When dealing with traditional supply chain management strategies, the strategies are usually categorized as a push or pull strategy. A push system computes production schedules that are based on long-term forecasts of sales of end products. It is akin to Materials Requirements Planning. Because a pull system relies on forecasts, it takes a lot longer for a push-based supply chain to react to changes that can occur in the marketplace. The pull system is akin to the Just-in-Time system that was discussed in the Barilla case. This system was derived from the Japanese Kanban system that was developed at Toyota. The goal of a pull system is to deliver the correct amount of product at the correct time. Both production and distribution are demand driven which means that they are correlated with customer demand instead of forecast demand. When dealing with pure pull systems, you would maintain zero inventory and react only to orders. I do not think that a pure pull system is used too often.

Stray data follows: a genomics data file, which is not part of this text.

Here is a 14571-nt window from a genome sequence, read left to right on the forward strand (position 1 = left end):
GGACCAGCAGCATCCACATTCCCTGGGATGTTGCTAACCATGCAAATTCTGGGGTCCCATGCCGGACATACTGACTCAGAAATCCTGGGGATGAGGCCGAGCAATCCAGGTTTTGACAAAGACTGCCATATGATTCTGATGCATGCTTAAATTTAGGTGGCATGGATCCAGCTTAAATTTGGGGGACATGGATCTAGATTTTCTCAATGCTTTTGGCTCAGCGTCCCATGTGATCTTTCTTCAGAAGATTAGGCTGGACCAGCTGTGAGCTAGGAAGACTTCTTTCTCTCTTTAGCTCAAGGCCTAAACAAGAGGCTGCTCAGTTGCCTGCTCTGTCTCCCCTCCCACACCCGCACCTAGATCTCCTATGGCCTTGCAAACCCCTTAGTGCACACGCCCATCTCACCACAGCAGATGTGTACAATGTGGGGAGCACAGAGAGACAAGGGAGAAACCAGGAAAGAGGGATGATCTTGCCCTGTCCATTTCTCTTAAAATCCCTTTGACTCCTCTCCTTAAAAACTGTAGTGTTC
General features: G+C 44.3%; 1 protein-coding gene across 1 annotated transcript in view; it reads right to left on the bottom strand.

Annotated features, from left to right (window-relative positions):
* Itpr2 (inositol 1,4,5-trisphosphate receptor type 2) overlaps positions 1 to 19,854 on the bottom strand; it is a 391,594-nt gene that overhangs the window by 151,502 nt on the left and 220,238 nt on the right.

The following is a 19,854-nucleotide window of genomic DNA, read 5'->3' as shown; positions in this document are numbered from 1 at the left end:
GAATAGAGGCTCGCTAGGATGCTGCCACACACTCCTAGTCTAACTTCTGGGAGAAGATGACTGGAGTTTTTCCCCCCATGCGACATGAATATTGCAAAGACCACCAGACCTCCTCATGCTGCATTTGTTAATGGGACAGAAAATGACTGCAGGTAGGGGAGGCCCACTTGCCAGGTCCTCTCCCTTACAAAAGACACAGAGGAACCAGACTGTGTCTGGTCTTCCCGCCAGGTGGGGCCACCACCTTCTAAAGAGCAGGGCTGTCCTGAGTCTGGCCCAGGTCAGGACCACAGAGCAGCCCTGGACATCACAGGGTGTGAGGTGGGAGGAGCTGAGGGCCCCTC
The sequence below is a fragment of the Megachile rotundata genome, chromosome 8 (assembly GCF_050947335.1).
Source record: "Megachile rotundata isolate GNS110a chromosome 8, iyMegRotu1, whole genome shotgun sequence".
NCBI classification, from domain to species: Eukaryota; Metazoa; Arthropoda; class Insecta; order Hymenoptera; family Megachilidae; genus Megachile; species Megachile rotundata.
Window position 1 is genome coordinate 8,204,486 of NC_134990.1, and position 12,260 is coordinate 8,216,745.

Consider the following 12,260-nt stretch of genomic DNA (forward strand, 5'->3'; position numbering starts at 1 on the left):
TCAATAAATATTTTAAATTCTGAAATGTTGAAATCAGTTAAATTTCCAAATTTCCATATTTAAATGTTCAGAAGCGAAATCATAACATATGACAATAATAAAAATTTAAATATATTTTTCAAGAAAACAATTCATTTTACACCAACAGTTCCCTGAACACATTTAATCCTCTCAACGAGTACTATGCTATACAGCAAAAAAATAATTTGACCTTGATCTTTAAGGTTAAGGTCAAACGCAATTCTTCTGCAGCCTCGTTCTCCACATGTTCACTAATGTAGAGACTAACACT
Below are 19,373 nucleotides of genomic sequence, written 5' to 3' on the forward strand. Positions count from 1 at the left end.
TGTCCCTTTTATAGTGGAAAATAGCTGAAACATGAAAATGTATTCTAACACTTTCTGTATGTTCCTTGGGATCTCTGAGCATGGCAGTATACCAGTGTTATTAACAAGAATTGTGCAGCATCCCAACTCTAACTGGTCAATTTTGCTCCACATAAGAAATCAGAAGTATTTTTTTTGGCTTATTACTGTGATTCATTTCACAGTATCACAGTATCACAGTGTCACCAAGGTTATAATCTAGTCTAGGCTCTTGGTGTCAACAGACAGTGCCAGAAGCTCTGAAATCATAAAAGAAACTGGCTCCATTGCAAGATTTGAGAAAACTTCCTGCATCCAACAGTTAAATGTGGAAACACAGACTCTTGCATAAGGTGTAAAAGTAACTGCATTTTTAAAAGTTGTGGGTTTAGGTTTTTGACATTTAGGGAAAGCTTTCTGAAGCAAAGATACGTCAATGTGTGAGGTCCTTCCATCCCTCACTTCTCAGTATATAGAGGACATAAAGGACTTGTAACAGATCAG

Using a push-based supply chain can ultimately lead to the inability to meet changing demand patterns. If you forecast is too low and your end product has a very long lead time, you essentially cannot provide your customers with their product because demand is a lot higher than expected. Also, the obsolescence of supply chain inventory as demand for certain products disappears. Furthermore, using forecasts and past customer demands can lead to the dreaded bullwhip effect. Because of the number one rule of forecasts, the forecasts is always wrong, a company can have excessive inventories that stem from the need of large safety stocks and less than desirable levels of service. The excessive amounts of inventory of course can lead to increases in costs due to storage. However, when using a push system you can be fairly assured that you will have enough products available to complete customer orders. This prevents the inability to meet customer demand. And we...
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